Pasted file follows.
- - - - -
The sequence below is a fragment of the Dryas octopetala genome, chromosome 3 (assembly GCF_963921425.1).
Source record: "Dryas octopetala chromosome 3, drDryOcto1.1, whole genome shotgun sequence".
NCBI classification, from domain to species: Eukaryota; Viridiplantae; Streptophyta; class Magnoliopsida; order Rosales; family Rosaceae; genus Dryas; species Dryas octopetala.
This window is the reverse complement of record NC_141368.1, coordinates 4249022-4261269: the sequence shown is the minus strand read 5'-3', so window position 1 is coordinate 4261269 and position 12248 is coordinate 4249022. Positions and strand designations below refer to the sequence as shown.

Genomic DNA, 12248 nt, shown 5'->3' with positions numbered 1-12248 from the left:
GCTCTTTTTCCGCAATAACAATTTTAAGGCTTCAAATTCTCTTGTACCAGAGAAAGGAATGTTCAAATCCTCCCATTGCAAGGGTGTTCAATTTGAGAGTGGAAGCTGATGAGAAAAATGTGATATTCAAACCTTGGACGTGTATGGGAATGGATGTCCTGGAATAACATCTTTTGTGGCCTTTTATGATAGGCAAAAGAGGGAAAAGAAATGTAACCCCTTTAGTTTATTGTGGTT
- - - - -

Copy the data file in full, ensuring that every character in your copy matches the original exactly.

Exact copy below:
The sequence below is a fragment of the Dryas octopetala genome, chromosome 3 (assembly GCF_963921425.1).
Source record: "Dryas octopetala chromosome 3, drDryOcto1.1, whole genome shotgun sequence".
NCBI classification, from domain to species: Eukaryota; Viridiplantae; Streptophyta; class Magnoliopsida; order Rosales; family Rosaceae; genus Dryas; species Dryas octopetala.
This window is the reverse complement of record NC_141368.1, coordinates 4249022-4261269: the sequence shown is the minus strand read 5'-3', so window position 1 is coordinate 4261269 and position 12248 is coordinate 4249022. Positions and strand designations below refer to the sequence as shown.

Genomic DNA, 12248 nt, shown 5'->3' with positions numbered 1-12248 from the left:
GCTCTTTTTCCGCAATAACAATTTTAAGGCTTCAAATTCTCTTGTACCAGAGAAAGGAATGTTCAAATCCTCCCATTGCAAGGGTGTTCAATTTGAGAGTGGAAGCTGATGAGAAAAATGTGATATTCAAACCTTGGACGTGTATGGGAATGGATGTCCTGGAATAACATCTTTTGTGGCCTTTTATGATAGGCAAAAGAGGGAAAAGAAATGTAACCCCTTTAGTTTATTGTGGTT